Tambopata National Reserve
The Tambopata National Reserve is one of the last easily accessible virgin tropical rainforests in the world.
The Tambopata National Reserve (TNR) is located south of the Madre de Dios River in the Tambopata and Inambari districts of the Tambopata province, Madre de Dios department. It covers an area of 274,690.00 hectares. The presence of this important protected natural space aims to preserve the flora, fauna, and ecological processes of a sample of the tropical rainforest. Additionally, the TNR generates conservation processes that ensure the sustainable use of natural resources and the landscape.
The Tambopata River basin boasts one of the highest levels of biological diversity in the world. The TNR is situated in the middle and lower parts of this basin, near the city of Puerto Maldonado. Its common ecosystems include aguajales (palm swamps), wetlands, pacales (swamp forests), and riparian forests, which provide the local population with natural resource opportunities.
It is contiguous with the Bahuaja Sonene National Park, which entirely surrounds it to the south, forming a highly significant protected area for the country. Connectivity with other protected natural areas in the department (Amarakaeri Communal Reserve and the Alto Purús and Manu National Parks) and neighboring Bolivia supports the existence of the proposed Vilcabamba-Amboró biological corridor.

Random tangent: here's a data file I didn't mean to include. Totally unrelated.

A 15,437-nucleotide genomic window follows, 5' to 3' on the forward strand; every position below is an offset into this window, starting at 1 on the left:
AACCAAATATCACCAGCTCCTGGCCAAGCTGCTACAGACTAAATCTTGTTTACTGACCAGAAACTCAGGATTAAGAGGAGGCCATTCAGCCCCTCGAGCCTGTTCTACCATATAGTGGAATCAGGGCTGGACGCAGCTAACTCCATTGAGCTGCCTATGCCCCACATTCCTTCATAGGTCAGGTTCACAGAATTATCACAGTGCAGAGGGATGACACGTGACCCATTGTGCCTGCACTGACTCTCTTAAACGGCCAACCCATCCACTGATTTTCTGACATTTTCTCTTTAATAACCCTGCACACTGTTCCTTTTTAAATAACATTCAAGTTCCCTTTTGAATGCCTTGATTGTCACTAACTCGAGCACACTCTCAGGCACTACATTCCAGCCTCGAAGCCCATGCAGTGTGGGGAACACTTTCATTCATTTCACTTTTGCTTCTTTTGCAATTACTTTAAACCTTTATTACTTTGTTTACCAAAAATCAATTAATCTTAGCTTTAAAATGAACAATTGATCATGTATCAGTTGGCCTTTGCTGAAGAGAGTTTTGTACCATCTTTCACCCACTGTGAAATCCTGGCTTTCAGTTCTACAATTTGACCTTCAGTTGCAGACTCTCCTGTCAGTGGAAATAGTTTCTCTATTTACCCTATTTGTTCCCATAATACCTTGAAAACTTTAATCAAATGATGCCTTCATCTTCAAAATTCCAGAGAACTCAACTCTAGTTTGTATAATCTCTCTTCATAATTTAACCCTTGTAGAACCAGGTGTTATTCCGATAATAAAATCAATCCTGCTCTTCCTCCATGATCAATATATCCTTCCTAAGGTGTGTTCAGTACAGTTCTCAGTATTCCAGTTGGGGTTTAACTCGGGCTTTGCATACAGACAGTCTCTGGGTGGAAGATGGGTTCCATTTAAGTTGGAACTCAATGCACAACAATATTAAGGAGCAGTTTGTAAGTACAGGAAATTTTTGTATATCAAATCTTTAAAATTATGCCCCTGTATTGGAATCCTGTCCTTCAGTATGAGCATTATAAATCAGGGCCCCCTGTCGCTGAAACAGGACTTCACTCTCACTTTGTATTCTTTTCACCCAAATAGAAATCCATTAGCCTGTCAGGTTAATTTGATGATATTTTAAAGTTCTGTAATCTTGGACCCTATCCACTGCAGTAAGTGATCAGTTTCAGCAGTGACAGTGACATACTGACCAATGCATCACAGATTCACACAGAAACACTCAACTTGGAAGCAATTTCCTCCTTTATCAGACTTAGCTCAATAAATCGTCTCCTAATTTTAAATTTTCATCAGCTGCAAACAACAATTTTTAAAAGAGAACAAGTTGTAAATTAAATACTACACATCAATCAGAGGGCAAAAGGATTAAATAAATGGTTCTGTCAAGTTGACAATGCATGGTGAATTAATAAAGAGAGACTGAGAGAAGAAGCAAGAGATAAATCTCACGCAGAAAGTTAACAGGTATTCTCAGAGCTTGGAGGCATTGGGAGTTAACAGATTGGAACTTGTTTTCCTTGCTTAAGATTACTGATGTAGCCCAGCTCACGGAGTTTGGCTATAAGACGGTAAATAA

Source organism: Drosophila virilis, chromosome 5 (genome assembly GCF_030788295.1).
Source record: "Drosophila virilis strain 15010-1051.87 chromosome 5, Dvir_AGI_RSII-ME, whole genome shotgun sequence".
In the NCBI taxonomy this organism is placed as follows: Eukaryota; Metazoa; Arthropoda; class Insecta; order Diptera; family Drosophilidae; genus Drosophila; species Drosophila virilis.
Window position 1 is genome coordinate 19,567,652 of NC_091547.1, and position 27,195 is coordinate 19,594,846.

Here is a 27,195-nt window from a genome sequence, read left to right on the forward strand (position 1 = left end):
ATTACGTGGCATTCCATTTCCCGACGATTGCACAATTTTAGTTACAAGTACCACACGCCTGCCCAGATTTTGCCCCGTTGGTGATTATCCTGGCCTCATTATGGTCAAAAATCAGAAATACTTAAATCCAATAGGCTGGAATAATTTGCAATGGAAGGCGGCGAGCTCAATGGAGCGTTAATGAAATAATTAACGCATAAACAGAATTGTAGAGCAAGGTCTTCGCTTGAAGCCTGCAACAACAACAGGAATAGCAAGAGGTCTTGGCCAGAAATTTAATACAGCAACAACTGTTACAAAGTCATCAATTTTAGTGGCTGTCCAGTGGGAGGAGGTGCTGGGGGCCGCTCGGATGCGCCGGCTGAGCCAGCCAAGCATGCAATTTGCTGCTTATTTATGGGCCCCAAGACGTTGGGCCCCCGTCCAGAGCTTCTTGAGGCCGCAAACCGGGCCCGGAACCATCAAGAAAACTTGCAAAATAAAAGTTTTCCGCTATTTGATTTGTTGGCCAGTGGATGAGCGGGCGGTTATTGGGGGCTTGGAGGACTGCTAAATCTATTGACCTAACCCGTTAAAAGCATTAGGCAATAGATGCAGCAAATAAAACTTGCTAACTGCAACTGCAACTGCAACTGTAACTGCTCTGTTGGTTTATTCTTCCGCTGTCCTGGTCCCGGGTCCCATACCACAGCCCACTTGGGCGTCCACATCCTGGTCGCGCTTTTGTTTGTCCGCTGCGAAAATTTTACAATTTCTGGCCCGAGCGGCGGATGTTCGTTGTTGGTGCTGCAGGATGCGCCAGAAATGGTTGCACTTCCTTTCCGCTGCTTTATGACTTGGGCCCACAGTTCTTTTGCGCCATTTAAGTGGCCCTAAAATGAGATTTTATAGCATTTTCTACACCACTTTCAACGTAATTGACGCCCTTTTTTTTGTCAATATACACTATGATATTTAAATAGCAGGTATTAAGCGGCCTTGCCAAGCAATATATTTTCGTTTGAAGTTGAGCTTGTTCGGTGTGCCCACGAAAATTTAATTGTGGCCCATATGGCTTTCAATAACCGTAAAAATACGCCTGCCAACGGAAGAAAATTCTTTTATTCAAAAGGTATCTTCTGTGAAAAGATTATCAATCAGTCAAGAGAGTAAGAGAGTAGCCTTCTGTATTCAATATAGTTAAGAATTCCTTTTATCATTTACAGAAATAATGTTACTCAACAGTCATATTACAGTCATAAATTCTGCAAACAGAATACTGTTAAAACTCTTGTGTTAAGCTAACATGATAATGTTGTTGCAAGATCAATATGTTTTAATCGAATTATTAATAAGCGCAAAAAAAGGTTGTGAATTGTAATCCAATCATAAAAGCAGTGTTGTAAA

The TNRMB hosts mainly aquatic habitats that serve as stopovers for more than 40 species of transcontinental migratory birds. The national reserve protects important species considered to be on the brink of extinction and offers tourism a privileged destination for observing the diversity of wild flora and fauna.
In the buffer zone, there are native communities such as Palma Real, Sonene, and Infierno, belonging to the Ese’Eja ethnolinguistic group, and the Kotsimba native community of the Puquirieri ethnolinguistic group.
Flora and Fauna Observation in the Tambopata National Reserve
The TNRMB has reported the presence of more than 632 bird species, 1,200 butterfly species, 103 amphibian species, 180 fish species, 169 mammal species, and 103 reptile species. It contains healthy habitats for the recovery and refuge of threatened species such as the giant otter (Pteronura brasiliensis), the neotropical otter (Lontra longicaudis), and felines like the jaguarundi (Herpailurus yagouaroundi), puma (Puma concolor), jaguar (Panthera onca), ocelot (Leopardus pardalis), and margay (Leopardus wiedii).